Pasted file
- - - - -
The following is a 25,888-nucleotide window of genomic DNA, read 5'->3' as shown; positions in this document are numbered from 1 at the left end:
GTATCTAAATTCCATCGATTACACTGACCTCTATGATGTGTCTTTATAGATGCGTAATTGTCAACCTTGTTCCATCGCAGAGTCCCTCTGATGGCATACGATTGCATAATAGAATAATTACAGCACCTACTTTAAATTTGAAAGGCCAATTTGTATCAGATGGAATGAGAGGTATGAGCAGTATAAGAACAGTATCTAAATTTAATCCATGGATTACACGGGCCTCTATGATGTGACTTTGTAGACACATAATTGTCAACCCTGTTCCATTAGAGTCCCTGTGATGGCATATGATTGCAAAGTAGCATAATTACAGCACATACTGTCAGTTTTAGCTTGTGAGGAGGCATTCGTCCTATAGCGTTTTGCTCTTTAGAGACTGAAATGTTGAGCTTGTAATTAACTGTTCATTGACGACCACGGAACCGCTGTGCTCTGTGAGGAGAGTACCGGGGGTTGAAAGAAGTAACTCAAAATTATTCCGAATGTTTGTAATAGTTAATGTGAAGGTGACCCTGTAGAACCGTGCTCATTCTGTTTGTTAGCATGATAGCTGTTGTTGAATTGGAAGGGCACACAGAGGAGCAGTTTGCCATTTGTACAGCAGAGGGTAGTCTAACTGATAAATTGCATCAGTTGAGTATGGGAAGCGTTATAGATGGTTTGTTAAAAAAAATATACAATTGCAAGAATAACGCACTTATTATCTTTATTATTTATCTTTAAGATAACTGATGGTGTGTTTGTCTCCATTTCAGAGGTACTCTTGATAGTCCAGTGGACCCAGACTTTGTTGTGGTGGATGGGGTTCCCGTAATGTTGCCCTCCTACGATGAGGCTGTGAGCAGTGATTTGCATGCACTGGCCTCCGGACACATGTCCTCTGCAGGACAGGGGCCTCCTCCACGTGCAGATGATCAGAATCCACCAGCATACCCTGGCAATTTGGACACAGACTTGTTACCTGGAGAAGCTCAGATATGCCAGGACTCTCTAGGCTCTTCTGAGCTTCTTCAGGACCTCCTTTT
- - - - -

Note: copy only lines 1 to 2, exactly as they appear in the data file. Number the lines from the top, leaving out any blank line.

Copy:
The following is a 25,888-nucleotide window of genomic DNA, read 5'->3' as shown; positions in this document are numbered from 1 at the left end:
GTATCTAAATTCCATCGATTACACTGACCTCTATGATGTGTCTTTATAGATGCGTAATTGTCAACCTTGTTCCATCGCAGAGTCCCTCTGATGGCATACGATTGCATAATAGAATAATTACAGCACCTACTTTAAATTTGAAAGGCCAATTTGTATCAGATGGAATGAGAGGTATGAGCAGTATAAGAACAGTATCTAAATTTAATCCATGGATTACACGGGCCTCTATGATGTGACTTTGTAGACACATAATTGTCAACCCTGTTCCATTAGAGTCCCTGTGATGGCATATGATTGCAAAGTAGCATAATTACAGCACATACTGTCAGTTTTAGCTTGTGAGGAGGCATTCGTCCTATAGCGTTTTGCTCTTTAGAGACTGAAATGTTGAGCTTGTAATTAACTGTTCATTGACGACCACGGAACCGCTGTGCTCTGTGAGGAGAGTACCGGGGGTTGAAAGAAGTAACTCAAAATTATTCCGAATGTTTGTAATAGTTAATGTGAAGGTGACCCTGTAGAACCGTGCTCATTCTGTTTGTTAGCATGATAGCTGTTGTTGAATTGGAAGGGCACACAGAGGAGCAGTTTGCCATTTGTACAGCAGAGGGTAGTCTAACTGATAAATTGCATCAGTTGAGTATGGGAAGCGTTATAGATGGTTTGTTAAAAAAAATATACAATTGCAAGAATAACGCACTTATTATCTTTATTATTTATCTTTAAGATAACTGATGGTGTGTTTGTCTCCATTTCAGAGGTACTCTTGATAGTCCAGTGGACCCAGACTTTGTTGTGGTGGATGGGGTTCCCGTAATGTTGCCCTCCTACGATGAGGCTGTGAGCAGTGATTTGCATGCACTGGCCTCCGGACACATGTCCTCTGCAGGACAGGGGCCTCCTCCACGTGCAGATGATCAGAATCCACCAGCATACCCTGGCAATTTGGACACAGACTTGTTACCTGGAGAAGCTCAGATATGCCAGGACTCTCTAGGCTCTTCTGAGCTTCTTCAGGACCTCCTTTT